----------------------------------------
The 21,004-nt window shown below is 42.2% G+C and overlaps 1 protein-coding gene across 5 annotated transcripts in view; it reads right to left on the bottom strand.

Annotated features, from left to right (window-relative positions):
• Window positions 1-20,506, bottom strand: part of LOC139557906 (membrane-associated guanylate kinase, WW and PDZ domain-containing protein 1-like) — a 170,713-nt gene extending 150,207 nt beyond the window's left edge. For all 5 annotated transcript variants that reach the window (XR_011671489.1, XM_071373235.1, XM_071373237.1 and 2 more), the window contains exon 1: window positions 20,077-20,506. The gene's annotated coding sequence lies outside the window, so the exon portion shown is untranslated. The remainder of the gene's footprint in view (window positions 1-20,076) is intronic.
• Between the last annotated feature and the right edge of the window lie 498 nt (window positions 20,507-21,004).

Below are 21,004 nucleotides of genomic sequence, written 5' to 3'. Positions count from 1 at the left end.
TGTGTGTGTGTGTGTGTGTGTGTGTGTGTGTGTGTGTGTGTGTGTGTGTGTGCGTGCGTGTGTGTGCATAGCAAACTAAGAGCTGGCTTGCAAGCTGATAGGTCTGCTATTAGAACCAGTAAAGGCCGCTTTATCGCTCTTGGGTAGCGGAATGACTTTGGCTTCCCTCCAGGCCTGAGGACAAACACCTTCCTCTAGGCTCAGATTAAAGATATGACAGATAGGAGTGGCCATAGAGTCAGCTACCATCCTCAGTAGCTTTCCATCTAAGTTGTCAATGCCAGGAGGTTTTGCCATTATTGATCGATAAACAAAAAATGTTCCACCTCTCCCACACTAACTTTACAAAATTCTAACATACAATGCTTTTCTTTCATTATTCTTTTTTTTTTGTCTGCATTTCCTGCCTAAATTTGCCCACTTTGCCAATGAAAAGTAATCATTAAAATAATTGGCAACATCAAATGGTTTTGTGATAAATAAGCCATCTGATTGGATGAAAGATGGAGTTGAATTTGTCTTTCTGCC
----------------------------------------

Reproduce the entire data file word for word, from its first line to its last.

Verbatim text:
The 21,004-nt window shown below is 42.2% G+C and overlaps 1 protein-coding gene across 5 annotated transcripts in view; it reads right to left on the bottom strand.

Annotated features, from left to right (window-relative positions):
• Window positions 1-20,506, bottom strand: part of LOC139557906 (membrane-associated guanylate kinase, WW and PDZ domain-containing protein 1-like) — a 170,713-nt gene extending 150,207 nt beyond the window's left edge. For all 5 annotated transcript variants that reach the window (XR_011671489.1, XM_071373235.1, XM_071373237.1 and 2 more), the window contains exon 1: window positions 20,077-20,506. The gene's annotated coding sequence lies outside the window, so the exon portion shown is untranslated. The remainder of the gene's footprint in view (window positions 1-20,076) is intronic.
• Between the last annotated feature and the right edge of the window lie 498 nt (window positions 20,507-21,004).

Below are 21,004 nucleotides of genomic sequence, written 5' to 3'. Positions count from 1 at the left end.
TGTGTGTGTGTGTGTGTGTGTGTGTGTGTGTGTGTGTGTGTGTGTGTGTGTGCGTGCGTGTGTGTGCATAGCAAACTAAGAGCTGGCTTGCAAGCTGATAGGTCTGCTATTAGAACCAGTAAAGGCCGCTTTATCGCTCTTGGGTAGCGGAATGACTTTGGCTTCCCTCCAGGCCTGAGGACAAACACCTTCCTCTAGGCTCAGATTAAAGATATGACAGATAGGAGTGGCCATAGAGTCAGCTACCATCCTCAGTAGCTTTCCATCTAAGTTGTCAATGCCAGGAGGTTTTGCCATTATTGATCGATAAACAAAAAATGTTCCACCTCTCCCACACTAACTTTACAAAATTCTAACATACAATGCTTTTCTTTCATTATTCTTTTTTTTTTGTCTGCATTTCCTGCCTAAATTTGCCCACTTTGCCAATGAAAAGTAATCATTAAAATAATTGGCAACATCAAATGGTTTTGTGATAAATAAGCCATCTGATTGGATGAAAGATGGAGTTGAATTTGTCTTTCTGCC